Friday, December 02, 2005

St. George among top 5 U.S. cities in home value appreciation

In the DesNews this morning it was announced that housing prices are soaring, with my home, St. George leading the pack. "With an appreciation rate of 31.57 percent, St. George earned a No. 4 spot among 265 U.S. cities and was the only Utah city to break the top 20." St. George apparently beat out Orlando FL. The article interviewed the owner of REmax in SG and he attributed the price increase to out of state investors. "They are buying everything." El-Bakri said, "but you've also got 38 million baby boomers that are getting ready to retire. Today, I'm driving down the street and my car says it's 61 degrees, and it's December. I actually played golf yesterday. This is the lifestyle that people want." Although the weather may be good in St. George, it sure is cold if you aren't in a home here now.

The driver of this housing market, I suspect, is almost purely speculative. On average I have at least one client call me a week about building spec. homes, and all of the new business clients I see are new construction start-up businesses or realtors. This growth can't be sustained without a starter home market, and soon the starter home market will be totally out of reach for the start-up families. It is frustrating to me to see a market in this town (void of industry other than construction, and medicine) where the only housing BARELY under 150k is a home on wheels.

Forgive my coming rant.

The prices in St. George are ridiculous. From the city's website, the average salary in St. George is $1,351 dollars a month, the median family income is 40k, and a neighbor in my last neighborhood just sold a 1100 sq. foot townhome (no yard) for 205k. Judging from my memory of a personal finance class I took as a freshman in college, generally a family or individual should only take on, and banks are likely hesitant to give a loan at payments more than 30% of their income. Given that, for the average wage earner owning a home is an impossibility, at 40k a year even owning a small townhome is pretty much out of reach, so how can this market be sustained?

Something has to break here. Without an influx of major industry to St. George the house values will either fall drastically, or other communities (Cedar City, Mesquite, or Kanab) will have to serve as a home for many middle class families. As supply is (I believe) starting to outweigh demand, I feel that many people will suffer the disappointment of seeing meager returns on their home equity. However realtors argue and historically land prices don't drop drastically, therefore I think that many middle-class families (like mine) will have to leave St. George to live in rural surrounding communities and commute to SG, or leave the area all together, in order to obtain the American dream.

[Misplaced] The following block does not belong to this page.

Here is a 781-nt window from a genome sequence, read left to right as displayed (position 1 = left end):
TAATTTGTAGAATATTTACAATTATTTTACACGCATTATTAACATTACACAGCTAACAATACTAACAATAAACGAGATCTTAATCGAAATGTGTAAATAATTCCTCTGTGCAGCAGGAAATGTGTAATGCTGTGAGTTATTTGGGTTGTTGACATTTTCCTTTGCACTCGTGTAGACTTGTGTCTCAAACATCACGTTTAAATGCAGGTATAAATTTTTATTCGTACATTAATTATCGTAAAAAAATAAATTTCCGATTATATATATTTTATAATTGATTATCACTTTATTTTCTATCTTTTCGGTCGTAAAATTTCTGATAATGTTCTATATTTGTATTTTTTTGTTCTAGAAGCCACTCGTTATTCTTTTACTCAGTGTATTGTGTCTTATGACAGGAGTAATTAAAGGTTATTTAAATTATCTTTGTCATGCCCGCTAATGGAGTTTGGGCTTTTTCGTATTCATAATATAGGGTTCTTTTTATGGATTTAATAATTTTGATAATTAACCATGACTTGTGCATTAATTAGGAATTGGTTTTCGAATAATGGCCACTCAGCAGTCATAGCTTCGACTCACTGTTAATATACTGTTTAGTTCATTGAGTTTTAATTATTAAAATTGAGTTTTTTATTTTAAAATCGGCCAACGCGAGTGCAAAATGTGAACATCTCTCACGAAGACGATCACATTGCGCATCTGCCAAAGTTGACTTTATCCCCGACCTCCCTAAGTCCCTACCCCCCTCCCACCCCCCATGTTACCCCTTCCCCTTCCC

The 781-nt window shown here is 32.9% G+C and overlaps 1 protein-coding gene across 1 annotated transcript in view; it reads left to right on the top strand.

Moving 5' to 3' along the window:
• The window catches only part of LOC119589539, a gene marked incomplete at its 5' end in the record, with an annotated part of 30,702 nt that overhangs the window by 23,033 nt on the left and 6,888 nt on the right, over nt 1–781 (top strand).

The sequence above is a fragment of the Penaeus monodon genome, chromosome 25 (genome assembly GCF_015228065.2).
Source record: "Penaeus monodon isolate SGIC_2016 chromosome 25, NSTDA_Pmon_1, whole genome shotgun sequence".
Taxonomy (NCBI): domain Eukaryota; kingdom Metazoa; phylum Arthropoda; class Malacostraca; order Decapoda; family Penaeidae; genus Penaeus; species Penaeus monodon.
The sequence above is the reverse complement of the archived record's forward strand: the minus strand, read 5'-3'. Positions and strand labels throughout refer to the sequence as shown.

Damn it I need a raise!


Bradley said...

I've written and erased my comment five times. I just don't know how to express how I feel about this issue. I guess the heart of it is that I think our society and economy will be more healthy if home ownership is possible for most people. I just don't know if it is possible or wise to try to enforce that future.

pramahaphil said...
This comment has been removed by a blog administrator.
pramahaphil said...

I agree. I hope that in the long run, supply and demand, and inflation will bring things back on a stable level playing field. I believe that the bubble will pop and prices will at least level off as incomes increase to match the high housing costs. Classic economics.

Former Centerville Citizen said...

I would be interested to know what percentage of jobs in St. George are development related (construction, real estate, etc.). Maybe I don't know the St. George area well enough, but I'm having a hard time trying to think of any real major industry in town, besides development and tourism. IMHO, it's not healthy for a rapidly growing city to not have some real solid industries.